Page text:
Of the 924 FSWs enrolled, 634 (69%) reported having at least 1 US client, with 41.8% reporting a few, 12.9% reporting some, 12.7% reporting most, and 1.3% reporting that all their clients were from the United States. A higher proportion of FSWs in Tijuana had 1 or more US clients compared with FSWs in Cd. Juarez (78.1% vs. 58.7%, P <0.001). Compared with FSWs without US clients, those with US clients were significantly younger (median = 31 vs. 36 years of age, P <0.001; OR = 0.95 per year). Those with US clients were more likely to live in Tijuana versus Cd. Juarez (58% vs. 36%, P <0.001; OR = 2.51), speak English (25% vs. 7%, P <0.001; OR = 4.33), be more educated (OR = 1.21), and to have entered sex work at a younger age (25 vs. 28 years; OR = 0.94).
A risky pattern of drug use, and their clients’ drug use, was apparent among FSWs with US clients. Overall, 12% of FSWs reported they injected drugs within the last month, 14% often or always used drugs before or during sex, 73% had clients who used drugs, 32% had clients who injected drugs, and 90% reported that other FSWs they worked with used drugs or alcohol with their clients. Compared with those without US clients, FSWs with US clients were more likely to have injected drugs (16% vs. 5%, P <0.001; OR = 3.68), and were more likely to report often or always using drugs before sex with their clients (18% vs. 7%, P <0.001; OR = 3.4). However, they were not more likely to often use alcohol before or during sex with their clients (22% vs. 25%, P = 0.31; OR = 0.84). FSWs with US clients were more likely to report that their clients used drugs (81% vs. 55%, P <0.001; OR = 3.55), or injected drugs (36% vs. 21%, P <0.001; OR = 2.20), and were more likely to report that their fellow sex workers often used drugs or alcohol with their clients (92% vs. 86%, P = 0.006; OR = 1.88).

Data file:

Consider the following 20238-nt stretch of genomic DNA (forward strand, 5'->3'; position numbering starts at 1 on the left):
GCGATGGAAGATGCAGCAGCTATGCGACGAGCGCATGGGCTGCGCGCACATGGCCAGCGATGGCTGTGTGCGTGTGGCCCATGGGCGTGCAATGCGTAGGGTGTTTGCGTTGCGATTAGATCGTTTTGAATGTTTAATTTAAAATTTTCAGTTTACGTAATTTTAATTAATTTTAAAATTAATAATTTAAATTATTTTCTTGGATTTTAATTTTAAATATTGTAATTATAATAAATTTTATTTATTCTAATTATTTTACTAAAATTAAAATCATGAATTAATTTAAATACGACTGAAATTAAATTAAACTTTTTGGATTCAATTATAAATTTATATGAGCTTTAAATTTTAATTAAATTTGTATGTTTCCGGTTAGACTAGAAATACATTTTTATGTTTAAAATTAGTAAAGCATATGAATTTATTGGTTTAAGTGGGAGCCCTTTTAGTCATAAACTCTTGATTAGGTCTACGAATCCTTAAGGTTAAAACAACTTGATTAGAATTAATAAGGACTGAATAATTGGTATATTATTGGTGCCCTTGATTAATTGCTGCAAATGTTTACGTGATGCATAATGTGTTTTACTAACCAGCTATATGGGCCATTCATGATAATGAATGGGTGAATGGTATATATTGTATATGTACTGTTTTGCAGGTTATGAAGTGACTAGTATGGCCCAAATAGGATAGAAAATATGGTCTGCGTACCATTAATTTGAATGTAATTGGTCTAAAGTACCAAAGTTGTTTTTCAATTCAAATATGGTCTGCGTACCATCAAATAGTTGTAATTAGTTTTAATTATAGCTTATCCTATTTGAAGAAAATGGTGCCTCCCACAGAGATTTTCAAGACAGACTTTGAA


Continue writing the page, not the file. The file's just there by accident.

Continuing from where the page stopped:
A mixed picture of sexual risks emerged (Tables 1 and 2). FSWs with US clients were less likely to primarily work out of a hotel or motel (OR = 0.57) compared with other FSWs. FSWs with US clients reported the same median number of clients in the previous 6 months (i.e., 240), but reported having fewer unprotected vaginal sex acts in the last month (13 vs. 16 unprotected acts, P = 0.02; OR = 0.76 for >15 unprotected sex acts in the previous month). FSWs with US clients were paid more per unprotected vaginal sex act ($30 vs. $20, P <0.001; OR = 2.42 for $30 or more earned on average without a condom) compared with their counterparts without US clients. The odds of being an FSW with US clients were 11% higher for each $10 increase in price paid for unprotected vaginal sex act.
In contrast to their reports of having less unprotected vaginal sex, FSWs with US clients were more likely to test positive for gonorrhea (8% vs. 2%, P <0.001; OR = 4.38) or syphilis with titers ≥1:8 (16% vs. 10% P = 0.008; OR = 1.81) compared with FSWs with no US clients. Although the odds of testing positive for chlamydia or HIV did not differ between FSWs with US clients versus those without, FSWs with US clients were significantly more likely to test positive for at least 1 of these 4 STIs (30% vs. 20%, P = 0.001).